Defining a Good Iran Deal & a New Realism with Russia: GSI in the Media

While dangerous, one-dimensional soundbyte talking points dominate the media, it is our hope to offer a more nuanced, constructive analysis, firmly rooted in our commitment to the peaceful resolution of the differences between nations. 

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Nuke Deal a Good One if Making Iran Part of World Community

GSI President Jonathan Granoff spoke to TREND News, a leading news service in the Caucasus, and Central Asian Region, about the impending nuclear deal between Iran and the P5+1. Referring to concerns raised by Israel, France, and some US Republicans over reaching a “bad” deal, Granoff said: “the deal is a good deal. Further acrimony between nations evidenced by hostile rhetoric from Iran and damaging sanctions that are thus stimulated does not lead to normalization of Iran’s relations with the rest of the world.” 

He further pointed out that Iran could easily marginalize many concerns by making clear that it has no hostile intentions towards Israel. “It could explicitly state that it recognizes the right of Israel to exist, and exist in a secure manner,” he said. 

The English translation of the article is available on our site. The original is available here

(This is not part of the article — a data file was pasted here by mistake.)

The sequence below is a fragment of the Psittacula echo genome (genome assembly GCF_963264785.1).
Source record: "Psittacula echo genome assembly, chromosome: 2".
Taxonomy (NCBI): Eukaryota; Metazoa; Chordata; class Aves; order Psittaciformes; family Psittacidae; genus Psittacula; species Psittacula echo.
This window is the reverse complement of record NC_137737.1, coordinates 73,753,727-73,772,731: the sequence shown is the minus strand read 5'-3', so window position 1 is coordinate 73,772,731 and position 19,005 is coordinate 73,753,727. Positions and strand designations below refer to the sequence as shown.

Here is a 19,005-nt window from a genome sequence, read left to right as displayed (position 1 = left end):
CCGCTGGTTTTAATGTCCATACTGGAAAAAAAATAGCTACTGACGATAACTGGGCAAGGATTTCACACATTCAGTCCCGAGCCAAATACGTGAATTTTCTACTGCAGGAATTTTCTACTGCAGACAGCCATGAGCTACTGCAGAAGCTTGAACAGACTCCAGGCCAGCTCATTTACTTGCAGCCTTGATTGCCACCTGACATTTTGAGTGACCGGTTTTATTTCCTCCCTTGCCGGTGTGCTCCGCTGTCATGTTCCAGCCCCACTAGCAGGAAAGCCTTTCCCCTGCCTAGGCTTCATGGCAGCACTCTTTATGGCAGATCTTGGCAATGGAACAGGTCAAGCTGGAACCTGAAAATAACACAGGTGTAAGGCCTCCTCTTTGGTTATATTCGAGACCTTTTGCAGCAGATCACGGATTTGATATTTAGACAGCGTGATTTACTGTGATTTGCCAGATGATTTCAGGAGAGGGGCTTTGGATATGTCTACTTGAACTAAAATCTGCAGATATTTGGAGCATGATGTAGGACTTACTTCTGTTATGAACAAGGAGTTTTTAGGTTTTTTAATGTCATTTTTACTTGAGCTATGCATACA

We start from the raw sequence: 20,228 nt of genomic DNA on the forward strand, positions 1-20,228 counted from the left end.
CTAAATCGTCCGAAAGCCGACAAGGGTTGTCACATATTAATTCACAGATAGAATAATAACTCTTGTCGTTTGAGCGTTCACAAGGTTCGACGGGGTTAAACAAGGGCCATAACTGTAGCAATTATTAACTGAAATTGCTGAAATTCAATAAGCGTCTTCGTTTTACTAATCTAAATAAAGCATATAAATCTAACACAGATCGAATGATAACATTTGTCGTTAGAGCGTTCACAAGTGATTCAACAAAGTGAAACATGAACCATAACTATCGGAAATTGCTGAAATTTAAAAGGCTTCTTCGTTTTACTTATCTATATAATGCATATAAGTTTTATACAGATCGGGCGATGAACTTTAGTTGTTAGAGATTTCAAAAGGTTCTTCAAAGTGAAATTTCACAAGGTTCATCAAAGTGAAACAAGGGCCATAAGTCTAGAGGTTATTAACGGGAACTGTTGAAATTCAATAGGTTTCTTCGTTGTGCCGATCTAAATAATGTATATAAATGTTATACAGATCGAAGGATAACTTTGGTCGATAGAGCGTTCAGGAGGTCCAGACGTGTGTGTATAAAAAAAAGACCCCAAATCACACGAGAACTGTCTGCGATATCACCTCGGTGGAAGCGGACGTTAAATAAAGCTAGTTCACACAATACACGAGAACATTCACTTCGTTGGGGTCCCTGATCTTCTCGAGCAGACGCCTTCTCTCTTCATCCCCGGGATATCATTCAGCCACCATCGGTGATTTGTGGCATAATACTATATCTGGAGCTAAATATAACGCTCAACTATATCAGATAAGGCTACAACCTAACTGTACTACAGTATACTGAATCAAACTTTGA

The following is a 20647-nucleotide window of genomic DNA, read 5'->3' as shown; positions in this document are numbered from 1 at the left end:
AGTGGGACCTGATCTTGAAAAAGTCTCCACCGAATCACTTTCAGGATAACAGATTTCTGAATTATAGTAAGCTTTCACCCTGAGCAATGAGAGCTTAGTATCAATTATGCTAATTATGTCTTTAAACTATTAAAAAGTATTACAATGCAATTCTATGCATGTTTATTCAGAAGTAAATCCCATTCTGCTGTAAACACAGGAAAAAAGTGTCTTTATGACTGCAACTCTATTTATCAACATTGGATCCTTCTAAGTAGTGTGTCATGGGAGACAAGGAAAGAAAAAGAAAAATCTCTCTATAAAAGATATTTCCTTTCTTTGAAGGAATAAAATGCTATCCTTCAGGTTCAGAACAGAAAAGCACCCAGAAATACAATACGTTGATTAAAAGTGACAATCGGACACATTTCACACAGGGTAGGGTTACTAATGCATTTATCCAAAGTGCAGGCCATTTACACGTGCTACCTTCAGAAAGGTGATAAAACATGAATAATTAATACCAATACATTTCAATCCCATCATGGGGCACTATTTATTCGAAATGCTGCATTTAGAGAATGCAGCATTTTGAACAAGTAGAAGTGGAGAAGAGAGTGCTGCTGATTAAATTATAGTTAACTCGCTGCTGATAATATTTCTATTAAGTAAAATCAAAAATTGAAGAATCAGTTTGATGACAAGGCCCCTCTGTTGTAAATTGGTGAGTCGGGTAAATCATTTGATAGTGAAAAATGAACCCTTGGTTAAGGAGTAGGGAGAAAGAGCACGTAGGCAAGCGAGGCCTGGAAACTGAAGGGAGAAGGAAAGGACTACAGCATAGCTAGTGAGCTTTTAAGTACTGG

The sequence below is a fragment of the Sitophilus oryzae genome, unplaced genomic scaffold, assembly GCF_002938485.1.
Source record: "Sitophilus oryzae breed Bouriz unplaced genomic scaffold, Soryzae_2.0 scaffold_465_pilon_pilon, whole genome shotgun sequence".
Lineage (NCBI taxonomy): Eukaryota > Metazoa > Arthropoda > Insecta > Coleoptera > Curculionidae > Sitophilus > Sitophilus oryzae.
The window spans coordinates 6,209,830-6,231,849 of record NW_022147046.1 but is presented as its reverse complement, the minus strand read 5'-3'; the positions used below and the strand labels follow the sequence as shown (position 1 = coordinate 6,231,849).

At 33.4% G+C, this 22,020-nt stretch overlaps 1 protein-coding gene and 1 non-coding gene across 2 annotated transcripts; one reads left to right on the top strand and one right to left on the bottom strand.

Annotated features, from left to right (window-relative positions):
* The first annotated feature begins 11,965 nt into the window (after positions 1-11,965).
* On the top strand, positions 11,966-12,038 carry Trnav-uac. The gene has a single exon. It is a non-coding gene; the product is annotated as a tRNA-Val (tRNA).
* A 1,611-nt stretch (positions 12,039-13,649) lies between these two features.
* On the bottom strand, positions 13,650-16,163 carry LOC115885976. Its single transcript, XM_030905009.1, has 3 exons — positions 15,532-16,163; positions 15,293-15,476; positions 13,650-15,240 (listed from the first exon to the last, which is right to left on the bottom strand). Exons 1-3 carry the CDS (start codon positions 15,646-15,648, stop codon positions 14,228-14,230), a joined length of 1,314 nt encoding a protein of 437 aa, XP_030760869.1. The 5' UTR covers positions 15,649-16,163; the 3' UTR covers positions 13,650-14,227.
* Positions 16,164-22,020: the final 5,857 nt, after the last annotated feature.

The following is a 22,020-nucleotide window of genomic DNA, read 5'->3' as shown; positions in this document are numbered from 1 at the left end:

Time for a “new realism” in Russia-US relations

The TASS News Agency of Russia published a widely read interview with Jonathan Granoff, in which he calls for a “new realism” in bilateral relations. 

“Ukraine is a wake-up call,” said Granoff, adding that a failure to refocus priorities could lead to a very dark future.

The English version is available on our website. The original Russian is archived here

The War That Must Never Be Fought

We are pleased to share with you a new volume, “The War That Must Never Be Fought: Resolving the Nuclear Dilemma,” an important collection of essays co-edited by former Secretary of State George Shultz and Ambassador James Goodby, a founding member of the GSI program, the Bipartisan Security Group.

“Borrowing its title from President Reagan’s State of the Union message of 1984, the essays outline the fact that the problem is far more complex today, with nine nations possessing nuclear weapons,” stated Ambassador Goodby. “There is tremendous risk associated with relying on the hope that an accident will not occur or that stability can be achieved in a world with even more nuclear-armed states in unstable parts of the world.” 

This outstanding book is available for free download from the Hoover Institution. 

Download the book

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